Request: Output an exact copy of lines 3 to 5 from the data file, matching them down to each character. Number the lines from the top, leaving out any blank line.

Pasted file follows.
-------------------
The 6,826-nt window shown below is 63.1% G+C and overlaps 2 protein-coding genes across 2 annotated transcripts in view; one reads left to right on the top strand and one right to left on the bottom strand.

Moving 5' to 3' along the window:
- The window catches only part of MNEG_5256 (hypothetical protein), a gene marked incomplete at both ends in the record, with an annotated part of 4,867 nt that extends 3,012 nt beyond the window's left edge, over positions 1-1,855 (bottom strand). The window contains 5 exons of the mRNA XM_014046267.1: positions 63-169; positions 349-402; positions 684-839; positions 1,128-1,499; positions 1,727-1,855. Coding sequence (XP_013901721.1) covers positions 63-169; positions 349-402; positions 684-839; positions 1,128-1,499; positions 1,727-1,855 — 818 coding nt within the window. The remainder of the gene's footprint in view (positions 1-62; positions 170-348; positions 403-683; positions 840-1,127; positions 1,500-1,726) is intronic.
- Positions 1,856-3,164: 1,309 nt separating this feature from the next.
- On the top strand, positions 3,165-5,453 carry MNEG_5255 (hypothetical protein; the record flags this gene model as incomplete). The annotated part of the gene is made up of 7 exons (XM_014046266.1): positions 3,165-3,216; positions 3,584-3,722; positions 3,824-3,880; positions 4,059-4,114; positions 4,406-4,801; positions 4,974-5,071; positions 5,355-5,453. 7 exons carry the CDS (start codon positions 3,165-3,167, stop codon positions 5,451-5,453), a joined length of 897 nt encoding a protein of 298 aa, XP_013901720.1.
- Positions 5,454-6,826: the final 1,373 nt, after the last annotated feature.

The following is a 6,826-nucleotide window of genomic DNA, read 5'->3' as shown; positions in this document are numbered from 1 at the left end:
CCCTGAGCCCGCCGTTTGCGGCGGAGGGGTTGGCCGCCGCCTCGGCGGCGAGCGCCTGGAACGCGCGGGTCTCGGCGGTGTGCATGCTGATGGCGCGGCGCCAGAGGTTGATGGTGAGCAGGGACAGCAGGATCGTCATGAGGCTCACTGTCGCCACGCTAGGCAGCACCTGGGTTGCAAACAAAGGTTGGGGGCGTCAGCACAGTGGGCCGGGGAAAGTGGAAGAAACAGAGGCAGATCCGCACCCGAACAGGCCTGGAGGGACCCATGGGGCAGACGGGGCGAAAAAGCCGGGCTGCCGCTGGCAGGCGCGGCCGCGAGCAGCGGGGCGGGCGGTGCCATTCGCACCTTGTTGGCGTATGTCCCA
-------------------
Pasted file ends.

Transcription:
- The window catches only part of MNEG_5256 (hypothetical protein), a gene marked incomplete at both ends in the record, with an annotated part of 4,867 nt that extends 3,012 nt beyond the window's left edge, over positions 1-1,855 (bottom strand). The window contains 5 exons of the mRNA XM_014046267.1: positions 63-169; positions 349-402; positions 684-839; positions 1,128-1,499; positions 1,727-1,855. Coding sequence (XP_013901721.1) covers positions 63-169; positions 349-402; positions 684-839; positions 1,128-1,499; positions 1,727-1,855 — 818 coding nt within the window. The remainder of the gene's footprint in view (positions 1-62; positions 170-348; positions 403-683; positions 840-1,127; positions 1,500-1,726) is intronic.
- Positions 1,856-3,164: 1,309 nt separating this feature from the next.
- On the top strand, positions 3,165-5,453 carry MNEG_5255 (hypothetical protein; the record flags this gene model as incomplete). The annotated part of the gene is made up of 7 exons (XM_014046266.1): positions 3,165-3,216; positions 3,584-3,722; positions 3,824-3,880; positions 4,059-4,114; positions 4,406-4,801; positions 4,974-5,071; positions 5,355-5,453. 7 exons carry the CDS (start codon positions 3,165-3,167, stop codon positions 5,451-5,453), a joined length of 897 nt encoding a protein of 298 aa, XP_013901720.1.